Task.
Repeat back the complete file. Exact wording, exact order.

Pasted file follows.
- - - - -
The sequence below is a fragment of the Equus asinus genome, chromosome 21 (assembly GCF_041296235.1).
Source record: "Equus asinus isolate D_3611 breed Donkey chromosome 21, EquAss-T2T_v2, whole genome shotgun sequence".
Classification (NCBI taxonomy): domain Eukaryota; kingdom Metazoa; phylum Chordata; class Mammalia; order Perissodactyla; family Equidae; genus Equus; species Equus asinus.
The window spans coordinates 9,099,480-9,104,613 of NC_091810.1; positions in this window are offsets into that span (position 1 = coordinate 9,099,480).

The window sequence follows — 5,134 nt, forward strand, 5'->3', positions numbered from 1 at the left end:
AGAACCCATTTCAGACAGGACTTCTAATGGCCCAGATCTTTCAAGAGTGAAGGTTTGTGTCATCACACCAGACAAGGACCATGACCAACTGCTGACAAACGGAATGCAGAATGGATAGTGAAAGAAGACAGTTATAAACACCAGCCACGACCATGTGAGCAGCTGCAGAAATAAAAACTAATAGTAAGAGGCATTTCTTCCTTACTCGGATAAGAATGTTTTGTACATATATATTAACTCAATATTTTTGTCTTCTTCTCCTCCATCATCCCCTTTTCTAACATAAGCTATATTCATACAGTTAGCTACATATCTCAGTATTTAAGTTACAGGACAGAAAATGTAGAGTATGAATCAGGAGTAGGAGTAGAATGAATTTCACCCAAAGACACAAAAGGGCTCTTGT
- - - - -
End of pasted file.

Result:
The sequence below is a fragment of the Equus asinus genome, chromosome 21 (assembly GCF_041296235.1).
Source record: "Equus asinus isolate D_3611 breed Donkey chromosome 21, EquAss-T2T_v2, whole genome shotgun sequence".
Classification (NCBI taxonomy): domain Eukaryota; kingdom Metazoa; phylum Chordata; class Mammalia; order Perissodactyla; family Equidae; genus Equus; species Equus asinus.
The window spans coordinates 9,099,480-9,104,613 of NC_091810.1; positions in this window are offsets into that span (position 1 = coordinate 9,099,480).

The window sequence follows — 5,134 nt, forward strand, 5'->3', positions numbered from 1 at the left end:
AGAACCCATTTCAGACAGGACTTCTAATGGCCCAGATCTTTCAAGAGTGAAGGTTTGTGTCATCACACCAGACAAGGACCATGACCAACTGCTGACAAACGGAATGCAGAATGGATAGTGAAAGAAGACAGTTATAAACACCAGCCACGACCATGTGAGCAGCTGCAGAAATAAAAACTAATAGTAAGAGGCATTTCTTCCTTACTCGGATAAGAATGTTTTGTACATATATATTAACTCAATATTTTTGTCTTCTTCTCCTCCATCATCCCCTTTTCTAACATAAGCTATATTCATACAGTTAGCTACATATCTCAGTATTTAAGTTACAGGACAGAAAATGTAGAGTATGAATCAGGAGTAGGAGTAGAATGAATTTCACCCAAAGACACAAAAGGGCTCTTGT